MRCGP Exam update - Treatment of hypertension

Current situation 

- Hypertension is defined as systolic BP over 140mmHg and/or diastolic BP over 90mmHg.

- Hypertension is the most common treatable risk factor for cardiovascular disease in the over-50s.

- More than one quarter of the world's adult population had hypertension in 2000. This is predicted to increase to 29 per cent by 2025 (Lancet 2005; 365: 217).

- BP targets are being lowered by newer guidelines, which can make them harder to reach.

What is the evidence?

- It is still unclear whether the benefits of specific antihypertensive drugs come from their direct effects on raised BP or whether they act by various other multiple indirect actions.

- The antihypertensive and lipid lowering to prevent heart attack trial (ALLHAT) found that thiazide-type diuretics reduce cardiovascular events as much as ACE inhibitors and calcium channel blockers in hypertensive patients (JAMA 2002; 288: 2,981-97).

- In the ASCOT study, 19,257 patients were randomised to one of two antihypertensive regimens. Patients in the amlodipine/perindopril group had a significant relative risk reduction in all-cause mortality, all major cardiovascular end points and also new-onset diabetes (Lancet 2005; 366: 895). The study was stopped early in view of these results.

- A meta-analysis has found that beta-blockers do not protect people from stroke as well as other alternatives (Lancet 2005; 366: 1,545).

Implications for practice

- The revised British Hypertension Society (BHS) guidelines recommend ACE inhibitors as first-line in all younger patients under 55 years, and thiazides or calcium-channel blockers in patients aged 55 years or more.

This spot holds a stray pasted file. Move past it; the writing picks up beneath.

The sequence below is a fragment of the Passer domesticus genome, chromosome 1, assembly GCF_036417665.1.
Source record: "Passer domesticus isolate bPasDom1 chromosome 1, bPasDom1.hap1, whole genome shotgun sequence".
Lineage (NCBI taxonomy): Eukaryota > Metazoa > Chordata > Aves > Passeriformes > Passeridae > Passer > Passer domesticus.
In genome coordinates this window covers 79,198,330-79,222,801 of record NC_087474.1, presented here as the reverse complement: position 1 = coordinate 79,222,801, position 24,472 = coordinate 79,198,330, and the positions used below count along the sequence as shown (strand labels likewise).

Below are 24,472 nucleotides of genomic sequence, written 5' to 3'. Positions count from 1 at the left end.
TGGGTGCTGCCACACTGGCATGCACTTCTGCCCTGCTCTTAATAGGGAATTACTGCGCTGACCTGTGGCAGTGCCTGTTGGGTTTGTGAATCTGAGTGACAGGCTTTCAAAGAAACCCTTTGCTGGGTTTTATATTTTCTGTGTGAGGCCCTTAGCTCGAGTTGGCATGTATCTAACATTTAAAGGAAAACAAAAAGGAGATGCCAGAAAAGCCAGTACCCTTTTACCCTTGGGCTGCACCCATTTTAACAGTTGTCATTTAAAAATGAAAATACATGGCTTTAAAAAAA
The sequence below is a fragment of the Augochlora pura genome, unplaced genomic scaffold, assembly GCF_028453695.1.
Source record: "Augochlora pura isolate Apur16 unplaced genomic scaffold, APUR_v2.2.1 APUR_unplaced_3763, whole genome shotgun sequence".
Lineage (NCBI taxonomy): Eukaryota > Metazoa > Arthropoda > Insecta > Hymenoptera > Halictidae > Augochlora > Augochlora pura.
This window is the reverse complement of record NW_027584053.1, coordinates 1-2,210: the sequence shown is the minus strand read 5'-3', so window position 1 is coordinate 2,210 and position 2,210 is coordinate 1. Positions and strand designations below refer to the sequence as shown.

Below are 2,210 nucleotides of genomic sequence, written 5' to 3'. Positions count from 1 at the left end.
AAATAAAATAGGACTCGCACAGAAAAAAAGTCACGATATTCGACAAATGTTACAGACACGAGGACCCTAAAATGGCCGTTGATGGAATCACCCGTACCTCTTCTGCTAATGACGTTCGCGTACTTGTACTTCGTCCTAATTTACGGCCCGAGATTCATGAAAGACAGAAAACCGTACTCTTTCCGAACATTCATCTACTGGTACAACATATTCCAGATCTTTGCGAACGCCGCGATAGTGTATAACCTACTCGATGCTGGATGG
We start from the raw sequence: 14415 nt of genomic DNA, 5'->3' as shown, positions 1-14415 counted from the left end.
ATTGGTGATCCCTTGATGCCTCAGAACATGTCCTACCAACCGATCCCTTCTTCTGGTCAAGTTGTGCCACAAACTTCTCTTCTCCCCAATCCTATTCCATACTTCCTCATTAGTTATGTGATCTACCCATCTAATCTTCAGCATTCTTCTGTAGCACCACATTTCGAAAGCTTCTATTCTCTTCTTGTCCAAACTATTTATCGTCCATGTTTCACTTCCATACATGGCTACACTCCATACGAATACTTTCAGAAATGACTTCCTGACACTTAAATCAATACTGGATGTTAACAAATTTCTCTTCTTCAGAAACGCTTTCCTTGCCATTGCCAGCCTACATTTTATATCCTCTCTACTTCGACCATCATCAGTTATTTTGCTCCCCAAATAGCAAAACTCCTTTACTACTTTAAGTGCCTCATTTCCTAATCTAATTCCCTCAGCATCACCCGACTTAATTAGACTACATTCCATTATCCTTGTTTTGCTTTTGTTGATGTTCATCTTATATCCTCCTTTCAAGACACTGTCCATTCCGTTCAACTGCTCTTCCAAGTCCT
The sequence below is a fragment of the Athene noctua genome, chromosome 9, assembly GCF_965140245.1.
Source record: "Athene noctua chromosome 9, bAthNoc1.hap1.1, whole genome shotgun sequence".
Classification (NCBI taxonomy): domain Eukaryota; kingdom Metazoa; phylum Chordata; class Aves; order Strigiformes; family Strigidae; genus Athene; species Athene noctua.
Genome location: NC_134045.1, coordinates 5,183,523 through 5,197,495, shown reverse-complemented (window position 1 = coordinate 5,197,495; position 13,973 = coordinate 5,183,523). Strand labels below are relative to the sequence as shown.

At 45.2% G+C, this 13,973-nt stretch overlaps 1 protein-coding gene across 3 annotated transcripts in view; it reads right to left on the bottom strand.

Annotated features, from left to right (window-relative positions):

- NICE has just downgraded the role of beta-blockers in hypertension in its latest guidance following the ASCOT trial.

- It is generally accepted best practice to choose therapeutic agents which are likely to do more good than harm given each patient's social circumstances, preferences, coexisting medical conditions and risk factors.

This is also likely to improve compliance.

- Only a third of patients prescribed antihypertensives and lipid-lowering therapy are still taking both after six months, a recent study found (Arch Intern Med 2005; 165: 1,147).

AVAILABLE GUIDELINES

- BHS guidelines

- NICE guidelines

USEFUL WEBSITES

www.hyp.ac.uk/bhs - British Hypertension Society

www.nice.org.uk - NICE

- Dr Louise Newson is a GP in the West Midlands and author of 'Hot Topics for MRCGP and General Practitioners', Pas Test 2006

KEY POINTS

- Hypertension is still under-diagnosed and under-treated.

- The type of drug is probably less important than the actual BP control.

- Compliance with antihypertensive medication is poor.

- NICE guidelines have just been reviewed.

- BP targets are being lowered by newer guidelines.

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